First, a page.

Stay Away Team

by Scott Jennings
(also known as Lum the Mad







I'm a Trekkie. I admit it. I even, sometimes, enjoyed watching Star Trek Voyager. And as such, I've suffered through some painfully godawful Trek games. I even tried to like Birth of the Federation. But Star Trek Away Team sets new lows in derivative schlock passed off as something that should be fun at some point.

Start with the characters (a black Captain with a goatee not named Sisko, a black Vulcan not named Tuvok, an human with ritual facial tattoos not named Chakotay, and, worst of all an annoying kid who is named Wesley), continue with the setting (evil alien virus causes Star Fleet members to conspire among themselves and mutiny for no apparent reason - if you don't remember the cheesy Next Generation episode this was stolen from, you're luckier than I) and end with the gameplay (like Commandos, but with the strategy and fun surgically removed). The AI of both your away team members and the enemy is completely non-existent - enemy forces will run blindly into ambushes, but that's balanced by your own people not firing unless you right-click on the enemy repeatedly, which makes most battles a Diablo-style clickfest, with your forces repeatedly firing into walls, scenery, and the occasional Klingon. The missions themselves are extremely easy and will take you a couple of hours to complete, except for one which is completely impossible, where you get to storm the Klingon High Council with 5 guys, all of whom mutter about suicide and death at various points in the mission. It's as pointless and frustrating as it sounds, especially since one death on your side equals a mission failed.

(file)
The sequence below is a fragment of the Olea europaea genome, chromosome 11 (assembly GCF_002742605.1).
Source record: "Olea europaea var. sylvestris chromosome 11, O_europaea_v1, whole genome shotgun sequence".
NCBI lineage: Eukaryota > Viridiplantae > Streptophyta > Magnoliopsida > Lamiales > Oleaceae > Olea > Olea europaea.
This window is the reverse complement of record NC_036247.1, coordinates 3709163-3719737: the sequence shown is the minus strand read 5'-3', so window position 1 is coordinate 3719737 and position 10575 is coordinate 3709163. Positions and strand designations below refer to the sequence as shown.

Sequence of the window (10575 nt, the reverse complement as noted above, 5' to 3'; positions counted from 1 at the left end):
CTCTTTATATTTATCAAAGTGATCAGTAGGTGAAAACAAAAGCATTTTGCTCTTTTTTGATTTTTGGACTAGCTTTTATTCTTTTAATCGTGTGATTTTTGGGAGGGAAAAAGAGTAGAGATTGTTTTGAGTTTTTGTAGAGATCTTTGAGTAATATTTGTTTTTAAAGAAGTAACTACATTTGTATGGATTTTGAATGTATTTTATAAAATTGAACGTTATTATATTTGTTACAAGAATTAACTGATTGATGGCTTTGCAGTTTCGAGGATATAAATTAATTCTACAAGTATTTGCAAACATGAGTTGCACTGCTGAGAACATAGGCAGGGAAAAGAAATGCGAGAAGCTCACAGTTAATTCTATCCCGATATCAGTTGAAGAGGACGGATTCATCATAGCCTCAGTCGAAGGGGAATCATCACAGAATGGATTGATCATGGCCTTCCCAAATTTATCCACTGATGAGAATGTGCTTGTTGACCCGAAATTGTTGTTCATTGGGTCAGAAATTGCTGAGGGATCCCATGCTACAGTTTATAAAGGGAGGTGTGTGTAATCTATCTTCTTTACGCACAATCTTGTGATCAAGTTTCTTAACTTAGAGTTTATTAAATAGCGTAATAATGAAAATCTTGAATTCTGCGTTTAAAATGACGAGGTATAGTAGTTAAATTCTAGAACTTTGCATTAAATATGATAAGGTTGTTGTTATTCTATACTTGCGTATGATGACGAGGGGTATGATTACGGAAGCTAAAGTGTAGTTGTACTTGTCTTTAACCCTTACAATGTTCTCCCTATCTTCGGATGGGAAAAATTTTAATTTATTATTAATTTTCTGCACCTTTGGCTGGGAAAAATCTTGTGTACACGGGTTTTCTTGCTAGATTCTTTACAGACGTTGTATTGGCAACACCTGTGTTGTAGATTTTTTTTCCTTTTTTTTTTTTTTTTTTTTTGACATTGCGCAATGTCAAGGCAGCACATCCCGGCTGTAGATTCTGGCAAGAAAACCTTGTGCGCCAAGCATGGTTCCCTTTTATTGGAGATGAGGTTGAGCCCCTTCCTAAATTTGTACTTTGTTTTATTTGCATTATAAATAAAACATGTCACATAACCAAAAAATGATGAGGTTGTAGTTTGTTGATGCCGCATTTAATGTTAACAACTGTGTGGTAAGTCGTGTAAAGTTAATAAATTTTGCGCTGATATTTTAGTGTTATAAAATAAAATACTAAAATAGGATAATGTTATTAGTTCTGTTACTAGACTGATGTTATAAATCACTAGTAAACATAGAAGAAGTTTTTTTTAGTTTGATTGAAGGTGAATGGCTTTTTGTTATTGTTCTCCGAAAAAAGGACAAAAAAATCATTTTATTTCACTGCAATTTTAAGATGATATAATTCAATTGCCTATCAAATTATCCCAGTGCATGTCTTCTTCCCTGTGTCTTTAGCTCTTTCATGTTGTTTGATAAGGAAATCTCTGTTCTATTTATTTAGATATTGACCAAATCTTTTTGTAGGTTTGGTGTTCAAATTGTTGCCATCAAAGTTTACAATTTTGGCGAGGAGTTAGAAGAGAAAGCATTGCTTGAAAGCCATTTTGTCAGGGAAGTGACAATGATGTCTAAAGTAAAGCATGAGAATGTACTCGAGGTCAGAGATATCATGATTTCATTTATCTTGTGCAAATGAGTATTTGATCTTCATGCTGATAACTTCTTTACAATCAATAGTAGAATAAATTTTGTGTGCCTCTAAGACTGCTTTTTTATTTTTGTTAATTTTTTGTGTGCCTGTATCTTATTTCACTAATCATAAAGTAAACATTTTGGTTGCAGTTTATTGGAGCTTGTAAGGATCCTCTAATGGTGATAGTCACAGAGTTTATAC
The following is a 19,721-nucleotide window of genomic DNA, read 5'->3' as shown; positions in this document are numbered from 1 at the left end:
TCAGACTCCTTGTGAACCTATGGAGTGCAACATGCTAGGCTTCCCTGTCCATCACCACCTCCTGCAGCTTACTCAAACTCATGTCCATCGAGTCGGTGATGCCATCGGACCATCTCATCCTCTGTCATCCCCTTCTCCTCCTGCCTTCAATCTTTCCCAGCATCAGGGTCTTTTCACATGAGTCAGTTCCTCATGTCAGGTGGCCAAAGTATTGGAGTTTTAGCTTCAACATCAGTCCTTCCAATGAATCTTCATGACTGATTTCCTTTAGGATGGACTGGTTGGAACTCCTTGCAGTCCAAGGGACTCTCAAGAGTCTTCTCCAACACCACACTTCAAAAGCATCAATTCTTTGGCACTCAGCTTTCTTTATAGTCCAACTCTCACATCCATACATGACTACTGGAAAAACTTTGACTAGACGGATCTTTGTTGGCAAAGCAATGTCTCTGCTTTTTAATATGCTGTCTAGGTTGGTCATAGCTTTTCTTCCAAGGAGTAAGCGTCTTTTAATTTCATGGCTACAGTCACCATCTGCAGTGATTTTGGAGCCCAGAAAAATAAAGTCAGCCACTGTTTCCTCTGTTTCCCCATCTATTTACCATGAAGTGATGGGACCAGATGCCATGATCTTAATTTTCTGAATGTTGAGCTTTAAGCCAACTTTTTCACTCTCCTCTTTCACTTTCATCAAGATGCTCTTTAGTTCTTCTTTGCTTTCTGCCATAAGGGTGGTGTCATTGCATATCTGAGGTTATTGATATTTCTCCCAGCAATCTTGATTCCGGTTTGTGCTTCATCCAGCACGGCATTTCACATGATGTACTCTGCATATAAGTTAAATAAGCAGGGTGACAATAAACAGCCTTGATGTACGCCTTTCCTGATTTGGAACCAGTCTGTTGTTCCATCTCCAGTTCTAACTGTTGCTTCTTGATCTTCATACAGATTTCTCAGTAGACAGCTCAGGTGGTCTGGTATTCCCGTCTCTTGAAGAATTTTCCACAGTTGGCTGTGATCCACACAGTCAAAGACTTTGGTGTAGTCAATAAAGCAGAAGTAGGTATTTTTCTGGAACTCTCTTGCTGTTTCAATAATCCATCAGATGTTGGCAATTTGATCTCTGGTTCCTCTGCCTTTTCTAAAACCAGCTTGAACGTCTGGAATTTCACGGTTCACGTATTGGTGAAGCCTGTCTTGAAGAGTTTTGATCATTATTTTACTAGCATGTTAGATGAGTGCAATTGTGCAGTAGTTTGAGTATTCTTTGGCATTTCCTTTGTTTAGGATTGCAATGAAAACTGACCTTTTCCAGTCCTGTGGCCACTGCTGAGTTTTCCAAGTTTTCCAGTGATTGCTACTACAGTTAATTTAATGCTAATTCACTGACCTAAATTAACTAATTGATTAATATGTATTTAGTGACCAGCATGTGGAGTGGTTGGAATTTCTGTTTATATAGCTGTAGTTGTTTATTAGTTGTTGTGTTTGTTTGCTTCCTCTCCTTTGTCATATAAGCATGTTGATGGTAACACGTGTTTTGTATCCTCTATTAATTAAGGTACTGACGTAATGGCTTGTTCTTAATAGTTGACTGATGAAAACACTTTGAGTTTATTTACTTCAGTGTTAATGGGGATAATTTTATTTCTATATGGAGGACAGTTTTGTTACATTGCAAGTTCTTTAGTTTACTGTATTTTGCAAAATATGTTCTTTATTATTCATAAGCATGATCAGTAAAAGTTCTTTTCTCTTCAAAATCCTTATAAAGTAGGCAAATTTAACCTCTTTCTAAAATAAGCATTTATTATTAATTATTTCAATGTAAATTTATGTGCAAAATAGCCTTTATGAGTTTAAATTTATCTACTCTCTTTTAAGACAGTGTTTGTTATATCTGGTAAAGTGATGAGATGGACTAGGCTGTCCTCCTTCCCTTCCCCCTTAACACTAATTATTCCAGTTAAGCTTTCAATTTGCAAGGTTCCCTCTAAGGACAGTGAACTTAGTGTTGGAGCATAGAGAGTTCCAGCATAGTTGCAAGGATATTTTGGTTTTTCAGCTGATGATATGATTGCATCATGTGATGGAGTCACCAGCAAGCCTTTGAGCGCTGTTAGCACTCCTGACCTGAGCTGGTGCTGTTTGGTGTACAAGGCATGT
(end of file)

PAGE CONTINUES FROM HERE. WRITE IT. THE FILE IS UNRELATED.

In case you haven't punished yourself enough, you can play the same missions you breezed through in a weekend multi-player, which is about as fun as it sounds. No deathmatch mode included, of course, since that might have been slightly enjoyable.

On the plus side, the graphics are acceptable if not striking, and it gave Brent Spiner and Michael Dorn a couple of paychecks for voice acting work.

Overall, this game masquerades as X-COM meets Star Trek. The comparison is an insult to both. Leave it on the shelf next to Star Trek: New Worlds, and hope the dust wards off other buyers.

Be sure to visit Scott's site to read the inside scoop about what's going on in the massively multiplayer gaming scene.